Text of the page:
The solid-state lasers that are typically used in the field of hard tissue ablation are operated in pulsed operation as a result of their system requirements in order to avoid overheating of the laser rod. At the same time, the pulsed operation contributes to heat being generated at the treatment location only for a very short time period and within a locally limited area. However, not only the aforementioned sudden water evaporation is generated by means of the temporally limited pulse length of an individual pulse but also an undesirable heating of the surrounding tissue is caused. Moreover, at the beginning of an individual pulse a small cloud of water vapor and ablated particles is produced that shields the treatment location with regard to the temporally following section of the individual pulse and therefore reduces its effectiveness. For avoiding the aforementioned disadvantages, it is therefore desirable to use laser pulses with short pulse length, low energy, and short pulse periods as well as high repetition rate. Such a laser is known for example from US 2005/0033388 A1, with a Er:YAG laser having a pulse length of 5 to 500 fs (femtoseconds) with a pulse repetition rate of 50 kHz to 1 kHz, the latter corresponding to a pulse period of 20 μs to 1,000 μs (microseconds).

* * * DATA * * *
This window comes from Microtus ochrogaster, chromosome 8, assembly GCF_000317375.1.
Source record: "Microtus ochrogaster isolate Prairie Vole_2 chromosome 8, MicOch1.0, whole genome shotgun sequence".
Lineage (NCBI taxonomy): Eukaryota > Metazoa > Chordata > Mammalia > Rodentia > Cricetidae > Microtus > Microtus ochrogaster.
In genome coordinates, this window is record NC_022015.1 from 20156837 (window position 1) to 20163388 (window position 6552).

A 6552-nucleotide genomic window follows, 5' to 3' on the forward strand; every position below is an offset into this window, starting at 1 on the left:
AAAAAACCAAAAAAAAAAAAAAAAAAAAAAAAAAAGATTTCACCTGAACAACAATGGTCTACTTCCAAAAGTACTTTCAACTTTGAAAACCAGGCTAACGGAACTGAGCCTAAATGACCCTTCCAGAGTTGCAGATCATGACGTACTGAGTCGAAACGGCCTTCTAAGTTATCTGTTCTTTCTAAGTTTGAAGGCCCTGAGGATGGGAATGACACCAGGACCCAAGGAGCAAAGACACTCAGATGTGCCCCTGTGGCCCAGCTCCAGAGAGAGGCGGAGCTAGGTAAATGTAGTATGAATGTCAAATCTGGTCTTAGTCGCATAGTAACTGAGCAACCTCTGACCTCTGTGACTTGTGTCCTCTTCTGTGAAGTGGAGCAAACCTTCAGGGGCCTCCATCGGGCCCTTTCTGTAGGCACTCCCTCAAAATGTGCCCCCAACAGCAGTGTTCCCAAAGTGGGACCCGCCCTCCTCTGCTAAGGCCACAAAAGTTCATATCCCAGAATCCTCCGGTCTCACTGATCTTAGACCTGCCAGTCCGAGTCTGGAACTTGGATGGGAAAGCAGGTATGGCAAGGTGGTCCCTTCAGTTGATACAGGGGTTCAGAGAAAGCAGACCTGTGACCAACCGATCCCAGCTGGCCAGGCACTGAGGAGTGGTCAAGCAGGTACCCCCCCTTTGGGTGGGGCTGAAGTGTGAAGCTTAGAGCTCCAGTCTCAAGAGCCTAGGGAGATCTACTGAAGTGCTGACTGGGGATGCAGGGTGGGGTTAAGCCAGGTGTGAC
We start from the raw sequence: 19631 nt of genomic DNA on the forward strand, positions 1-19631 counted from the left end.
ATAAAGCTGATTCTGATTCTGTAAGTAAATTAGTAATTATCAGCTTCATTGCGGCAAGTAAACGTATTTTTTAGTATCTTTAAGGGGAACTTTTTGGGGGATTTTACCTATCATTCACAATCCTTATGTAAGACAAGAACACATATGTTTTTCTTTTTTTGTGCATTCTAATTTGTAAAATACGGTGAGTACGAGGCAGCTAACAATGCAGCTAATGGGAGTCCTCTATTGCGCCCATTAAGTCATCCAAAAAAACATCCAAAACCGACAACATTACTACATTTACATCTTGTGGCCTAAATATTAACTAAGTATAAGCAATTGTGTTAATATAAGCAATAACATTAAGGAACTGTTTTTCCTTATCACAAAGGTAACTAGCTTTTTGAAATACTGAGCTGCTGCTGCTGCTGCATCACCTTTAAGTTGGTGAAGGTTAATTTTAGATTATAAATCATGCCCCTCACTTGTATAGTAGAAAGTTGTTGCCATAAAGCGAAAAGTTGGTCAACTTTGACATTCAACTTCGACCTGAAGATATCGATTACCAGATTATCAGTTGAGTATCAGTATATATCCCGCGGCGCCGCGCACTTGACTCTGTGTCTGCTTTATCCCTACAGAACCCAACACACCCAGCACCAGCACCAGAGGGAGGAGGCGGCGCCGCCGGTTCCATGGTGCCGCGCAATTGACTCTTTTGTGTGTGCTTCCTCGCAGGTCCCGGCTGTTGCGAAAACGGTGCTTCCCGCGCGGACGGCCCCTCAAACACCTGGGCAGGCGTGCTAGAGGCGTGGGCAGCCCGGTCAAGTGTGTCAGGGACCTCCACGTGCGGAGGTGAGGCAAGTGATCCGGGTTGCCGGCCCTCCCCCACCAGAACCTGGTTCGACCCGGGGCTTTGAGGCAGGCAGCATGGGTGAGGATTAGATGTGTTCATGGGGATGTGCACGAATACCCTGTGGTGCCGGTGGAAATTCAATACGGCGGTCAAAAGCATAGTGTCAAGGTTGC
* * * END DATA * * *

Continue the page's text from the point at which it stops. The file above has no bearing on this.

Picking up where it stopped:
However, such an operating scheme will reduce the efficiency in other ways. A laser rod generates a laser beam only above a certain energy threshold that must be overcome by pumping, for example, by means of a flash lamp. At very short pulses of low energy, a significant portion of the pumping energy is required for overcoming this energy threshold before a usable laser energy is even made available. Therefore, according to a generally accepted teaching among persons skilled in the art, short pulses of low energy and high repetition rate have a bad efficiency and therefore provide minimal processing speed.